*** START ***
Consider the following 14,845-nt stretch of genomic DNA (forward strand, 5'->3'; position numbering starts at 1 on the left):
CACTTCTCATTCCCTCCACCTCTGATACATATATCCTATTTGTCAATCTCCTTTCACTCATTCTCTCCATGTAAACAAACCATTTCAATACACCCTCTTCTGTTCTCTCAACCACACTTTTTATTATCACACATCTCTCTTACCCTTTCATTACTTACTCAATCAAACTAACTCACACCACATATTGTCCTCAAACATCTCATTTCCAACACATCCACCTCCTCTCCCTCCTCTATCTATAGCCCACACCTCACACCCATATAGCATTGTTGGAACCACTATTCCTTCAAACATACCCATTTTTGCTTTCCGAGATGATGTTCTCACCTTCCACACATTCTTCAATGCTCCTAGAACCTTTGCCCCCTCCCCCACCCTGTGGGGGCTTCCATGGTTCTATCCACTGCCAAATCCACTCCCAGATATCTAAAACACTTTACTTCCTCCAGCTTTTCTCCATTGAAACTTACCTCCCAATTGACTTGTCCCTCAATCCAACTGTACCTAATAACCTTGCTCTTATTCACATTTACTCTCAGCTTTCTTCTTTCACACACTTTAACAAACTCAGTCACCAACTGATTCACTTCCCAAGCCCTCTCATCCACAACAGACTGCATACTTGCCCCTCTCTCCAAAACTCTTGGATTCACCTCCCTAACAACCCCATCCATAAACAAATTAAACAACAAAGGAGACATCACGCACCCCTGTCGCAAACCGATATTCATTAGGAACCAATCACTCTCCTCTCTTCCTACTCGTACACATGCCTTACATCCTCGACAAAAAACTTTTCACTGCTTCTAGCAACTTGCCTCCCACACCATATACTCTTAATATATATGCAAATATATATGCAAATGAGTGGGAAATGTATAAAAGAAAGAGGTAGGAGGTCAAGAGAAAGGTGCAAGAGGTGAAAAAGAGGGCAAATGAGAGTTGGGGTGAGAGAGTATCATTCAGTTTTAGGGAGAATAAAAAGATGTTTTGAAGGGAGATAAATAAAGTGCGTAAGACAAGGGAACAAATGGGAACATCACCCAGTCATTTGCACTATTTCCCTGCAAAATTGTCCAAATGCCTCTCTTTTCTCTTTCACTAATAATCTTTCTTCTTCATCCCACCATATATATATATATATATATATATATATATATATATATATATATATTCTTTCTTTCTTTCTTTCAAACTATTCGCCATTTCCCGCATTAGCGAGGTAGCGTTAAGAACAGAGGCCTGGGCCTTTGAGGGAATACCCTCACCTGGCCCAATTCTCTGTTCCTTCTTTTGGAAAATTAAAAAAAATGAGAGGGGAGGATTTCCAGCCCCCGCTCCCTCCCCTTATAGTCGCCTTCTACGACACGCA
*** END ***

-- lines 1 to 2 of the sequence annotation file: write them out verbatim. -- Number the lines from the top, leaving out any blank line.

Consider the following 14,845-nt stretch of genomic DNA (forward strand, 5'->3'; position numbering starts at 1 on the left):
CACTTCTCATTCCCTCCACCTCTGATACATATATCCTATTTGTCAATCTCCTTTCACTCATTCTCTCCATGTAAACAAACCATTTCAATACACCCTCTTCTGTTCTCTCAACCACACTTTTTATTATCACACATCTCTCTTACCCTTTCATTACTTACTCAATCAAACTAACTCACACCACATATTGTCCTCAAACATCTCATTTCCAACACATCCACCTCCTCTCCCTCCTCTATCTATAGCCCACACCTCACACCCATATAGCATTGTTGGAACCACTATTCCTTCAAACATACCCATTTTTGCTTTCCGAGATGATGTTCTCACCTTCCACACATTCTTCAATGCTCCTAGAACCTTTGCCCCCTCCCCCACCCTGTGGGGGCTTCCATGGTTCTATCCACTGCCAAATCCACTCCCAGATATCTAAAACACTTTACTTCCTCCAGCTTTTCTCCATTGAAACTTACCTCCCAATTGACTTGTCCCTCAATCCAACTGTACCTAATAACCTTGCTCTTATTCACATTTACTCTCAGCTTTCTTCTTTCACACACTTTAACAAACTCAGTCACCAACTGATTCACTTCCCAAGCCCTCTCATCCACAACAGACTGCATACTTGCCCCTCTCTCCAAAACTCTTGGATTCACCTCCCTAACAACCCCATCCATAAACAAATTAAACAACAAAGGAGACATCACGCACCCCTGTCGCAAACCGATATTCATTAGGAACCAATCACTCTCCTCTCTTCCTACTCGTACACATGCCTTACATCCTCGACAAAAAACTTTTCACTGCTTCTAGCAACTTGCCTCCCACACCATATACTCTTAATATATATGCAAATATATATGCAAATGAGTGGGAAATGTATAAAAGAAAGAGGTAGGAGGTCAAGAGAAAGGTGCAAGAGGTGAAAAAGAGGGCAAATGAGAGTTGGGGTGAGAGAGTATCATTCAGTTTTAGGGAGAATAAAAAGATGTTTTGAAGGGAGATAAATAAAGTGCGTAAGACAAGGGAACAAATGGGAACATCACCCAGTCATTTGCACTATTTCCCTGCAAAATTGTCCAAATGCCTCTCTTTTCTCTTTCACTAATAATCTTTCTTCTTCATCCCACCATATATATATATATATATATATATATATATATATATATATATATATTCTTTCTTTCTTTCTTTCAAACTATTCGCCATTTCCCGCATTAGCGAGGTAGCGTTAAGAACAGAGGCCTGGGCCTTTGAGGGAATACCCTCACCTGGCCCAATTCTCTGTTCCTTCTTTTGGAAAATTAAAAAAAATGAGAGGGGAGGATTTCCAGCCCCCGCTCCCTCCCCTTATAGTCGCCTTCTACGACACGCA